Pattachitra: The Mesmerizing Ancient Art Form From Odisha

India is home to several folk arts and one of the most prominent amongst them is the vibrant ‘Pattachitra’ from the state of Odisha. With origins in the 12th century and inspired from temple murals, this art form has come a long way as the painting done on paper has moved on to other spheres such as silk, accessories, wall hangings, and showpieces. It is one of the rare art forms which has evolved a great deal in contemporary times but maintained its traditional essence.

In Pattachitra “patta” means canvas and “chitra” picture, as it is a painting done on ‘patta’-cloth/canvas with natural colours. The patta used by the chitrakars (painters) is made by coating the cloth with a mixture of chalk and gum which are made out of tamarind seeds. To obtain the natural colours with the tone, the artists employ different methods and materials.

Gum of the Kaitha tree is used as a base and powdered conch shells are mixed with this base to make the white colour. Lamp soot is used for black pigment, Haritala – a kind of stone – for yellow, indigo for blue, and leaves for green. Pattachitra art is said to last for 100 years because of these traditional practices. The main subjects of the paintings for long have been Hindu deities, folklore, and mythology, but in recent years there were new developments in terms of the subjects depicted as the art form assumed popularity. It is characterized by bold, angular, and sharp lines, and colourful patterns, striking shapes, embossed inside a decorative border. It also has classical and Mughal influences in the designs and patterns and paved the way for the evolution of the Puri school of painting.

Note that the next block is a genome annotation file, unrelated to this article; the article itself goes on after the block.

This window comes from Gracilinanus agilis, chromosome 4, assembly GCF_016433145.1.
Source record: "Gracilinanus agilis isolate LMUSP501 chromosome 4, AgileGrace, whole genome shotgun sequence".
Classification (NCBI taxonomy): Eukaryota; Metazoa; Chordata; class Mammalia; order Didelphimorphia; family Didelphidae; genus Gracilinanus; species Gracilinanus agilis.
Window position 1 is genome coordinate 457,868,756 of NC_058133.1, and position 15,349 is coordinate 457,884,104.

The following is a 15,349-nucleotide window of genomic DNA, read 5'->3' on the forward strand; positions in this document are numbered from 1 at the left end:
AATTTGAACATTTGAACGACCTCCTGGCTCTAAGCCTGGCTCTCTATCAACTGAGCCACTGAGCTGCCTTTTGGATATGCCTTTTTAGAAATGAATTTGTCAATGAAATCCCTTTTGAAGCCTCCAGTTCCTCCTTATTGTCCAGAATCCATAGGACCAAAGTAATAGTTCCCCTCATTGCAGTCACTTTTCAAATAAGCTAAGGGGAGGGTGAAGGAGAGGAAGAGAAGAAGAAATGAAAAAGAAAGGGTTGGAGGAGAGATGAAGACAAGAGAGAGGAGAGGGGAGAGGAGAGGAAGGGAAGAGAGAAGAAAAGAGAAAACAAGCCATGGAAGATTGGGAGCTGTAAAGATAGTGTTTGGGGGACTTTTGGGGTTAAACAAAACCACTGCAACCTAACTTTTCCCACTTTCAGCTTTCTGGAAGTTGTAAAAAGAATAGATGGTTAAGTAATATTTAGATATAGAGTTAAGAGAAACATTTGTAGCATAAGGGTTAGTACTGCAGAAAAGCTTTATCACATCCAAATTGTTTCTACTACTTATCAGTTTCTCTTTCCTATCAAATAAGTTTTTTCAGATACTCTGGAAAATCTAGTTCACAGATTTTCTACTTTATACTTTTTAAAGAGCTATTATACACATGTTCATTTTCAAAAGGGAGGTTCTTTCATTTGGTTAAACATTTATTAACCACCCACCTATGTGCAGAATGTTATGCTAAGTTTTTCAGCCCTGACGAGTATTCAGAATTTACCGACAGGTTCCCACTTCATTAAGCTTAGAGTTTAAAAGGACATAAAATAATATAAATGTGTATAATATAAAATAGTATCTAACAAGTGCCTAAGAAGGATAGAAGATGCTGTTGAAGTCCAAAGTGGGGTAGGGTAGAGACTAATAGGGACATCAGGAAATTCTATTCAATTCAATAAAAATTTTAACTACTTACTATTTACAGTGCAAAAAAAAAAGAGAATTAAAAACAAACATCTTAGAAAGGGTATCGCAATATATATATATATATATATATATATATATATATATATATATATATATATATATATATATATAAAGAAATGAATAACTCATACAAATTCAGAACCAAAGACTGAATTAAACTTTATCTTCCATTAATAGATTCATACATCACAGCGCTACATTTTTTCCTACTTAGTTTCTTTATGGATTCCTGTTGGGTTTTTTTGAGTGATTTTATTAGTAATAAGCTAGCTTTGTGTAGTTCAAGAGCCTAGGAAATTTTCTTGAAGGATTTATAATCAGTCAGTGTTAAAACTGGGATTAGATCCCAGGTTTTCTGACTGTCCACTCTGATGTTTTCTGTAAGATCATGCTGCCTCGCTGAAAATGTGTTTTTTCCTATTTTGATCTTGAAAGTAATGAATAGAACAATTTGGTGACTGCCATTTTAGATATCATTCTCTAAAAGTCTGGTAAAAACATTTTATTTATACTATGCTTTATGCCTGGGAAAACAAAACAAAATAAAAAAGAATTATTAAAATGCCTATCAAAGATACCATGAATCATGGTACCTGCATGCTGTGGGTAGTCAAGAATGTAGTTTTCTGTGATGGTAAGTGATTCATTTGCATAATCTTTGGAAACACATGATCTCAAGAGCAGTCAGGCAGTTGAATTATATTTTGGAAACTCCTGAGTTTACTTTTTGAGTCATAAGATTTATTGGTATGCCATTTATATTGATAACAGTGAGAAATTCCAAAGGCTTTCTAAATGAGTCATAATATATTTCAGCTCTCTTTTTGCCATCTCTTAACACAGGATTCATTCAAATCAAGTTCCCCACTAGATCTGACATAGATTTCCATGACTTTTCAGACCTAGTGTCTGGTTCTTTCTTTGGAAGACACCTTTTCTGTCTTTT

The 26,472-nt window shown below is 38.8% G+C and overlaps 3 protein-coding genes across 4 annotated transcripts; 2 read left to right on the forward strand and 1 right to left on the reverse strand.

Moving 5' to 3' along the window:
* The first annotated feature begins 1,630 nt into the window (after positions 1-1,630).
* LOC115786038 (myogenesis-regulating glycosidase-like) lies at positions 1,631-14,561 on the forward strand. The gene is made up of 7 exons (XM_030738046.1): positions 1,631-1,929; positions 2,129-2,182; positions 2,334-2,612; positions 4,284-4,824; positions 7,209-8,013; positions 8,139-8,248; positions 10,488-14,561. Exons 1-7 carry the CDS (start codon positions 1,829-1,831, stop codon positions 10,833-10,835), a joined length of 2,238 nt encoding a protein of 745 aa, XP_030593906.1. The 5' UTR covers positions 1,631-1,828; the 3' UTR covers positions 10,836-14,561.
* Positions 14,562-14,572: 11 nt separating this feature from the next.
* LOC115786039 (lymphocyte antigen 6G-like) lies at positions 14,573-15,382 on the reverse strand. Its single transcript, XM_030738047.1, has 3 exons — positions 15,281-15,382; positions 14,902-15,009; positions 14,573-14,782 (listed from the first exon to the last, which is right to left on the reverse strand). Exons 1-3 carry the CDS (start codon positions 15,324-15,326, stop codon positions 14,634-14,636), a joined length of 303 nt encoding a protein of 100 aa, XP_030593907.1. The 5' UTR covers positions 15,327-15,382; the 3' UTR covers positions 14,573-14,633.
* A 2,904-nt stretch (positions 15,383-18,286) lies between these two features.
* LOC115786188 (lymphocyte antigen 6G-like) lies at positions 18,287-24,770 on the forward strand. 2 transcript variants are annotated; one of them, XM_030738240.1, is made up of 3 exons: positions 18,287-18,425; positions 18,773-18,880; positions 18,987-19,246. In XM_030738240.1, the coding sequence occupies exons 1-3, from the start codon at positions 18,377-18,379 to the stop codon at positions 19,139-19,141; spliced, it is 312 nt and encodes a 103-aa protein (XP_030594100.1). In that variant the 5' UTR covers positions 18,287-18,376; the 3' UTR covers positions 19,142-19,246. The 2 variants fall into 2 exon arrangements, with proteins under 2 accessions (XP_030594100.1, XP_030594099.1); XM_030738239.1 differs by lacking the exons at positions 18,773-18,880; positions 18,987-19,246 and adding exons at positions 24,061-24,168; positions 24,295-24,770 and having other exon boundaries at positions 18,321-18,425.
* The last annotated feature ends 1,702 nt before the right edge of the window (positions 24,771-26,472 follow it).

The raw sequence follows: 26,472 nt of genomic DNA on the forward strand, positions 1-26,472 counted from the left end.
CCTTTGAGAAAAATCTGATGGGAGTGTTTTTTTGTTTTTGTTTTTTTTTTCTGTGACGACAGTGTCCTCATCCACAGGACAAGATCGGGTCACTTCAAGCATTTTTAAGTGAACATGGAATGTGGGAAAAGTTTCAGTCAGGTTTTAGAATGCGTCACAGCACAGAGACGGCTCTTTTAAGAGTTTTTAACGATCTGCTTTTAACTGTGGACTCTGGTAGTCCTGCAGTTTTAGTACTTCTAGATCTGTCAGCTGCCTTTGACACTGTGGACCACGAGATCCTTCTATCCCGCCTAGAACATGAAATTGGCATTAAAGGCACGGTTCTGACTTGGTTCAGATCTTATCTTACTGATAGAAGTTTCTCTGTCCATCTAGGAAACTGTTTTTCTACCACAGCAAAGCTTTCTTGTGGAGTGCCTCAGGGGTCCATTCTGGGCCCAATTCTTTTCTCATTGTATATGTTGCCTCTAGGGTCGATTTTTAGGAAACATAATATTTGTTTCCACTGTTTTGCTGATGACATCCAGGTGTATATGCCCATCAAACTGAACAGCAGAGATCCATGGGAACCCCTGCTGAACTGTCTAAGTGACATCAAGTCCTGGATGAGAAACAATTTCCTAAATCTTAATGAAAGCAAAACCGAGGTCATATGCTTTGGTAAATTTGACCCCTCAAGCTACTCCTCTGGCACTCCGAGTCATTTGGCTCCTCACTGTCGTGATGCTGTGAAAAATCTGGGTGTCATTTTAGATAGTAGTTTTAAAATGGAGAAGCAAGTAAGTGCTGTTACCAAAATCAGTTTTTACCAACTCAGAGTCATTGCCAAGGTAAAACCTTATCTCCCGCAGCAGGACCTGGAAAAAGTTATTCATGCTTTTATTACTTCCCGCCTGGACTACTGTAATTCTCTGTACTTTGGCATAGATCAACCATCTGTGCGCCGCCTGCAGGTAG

Image Credit: Vajiram IAS

The chitrakars, who create these alluring paintings hail from small villages. The entire household is involved in the craft, from preparing the canvas, making colours to designing, the whole house can be called the studio. It may take months to complete one painting and it is the combined efforts of all the family members that give life to the intricate designs. Don’t forget to buy a painting and support local artists the next time you visit Odisha.

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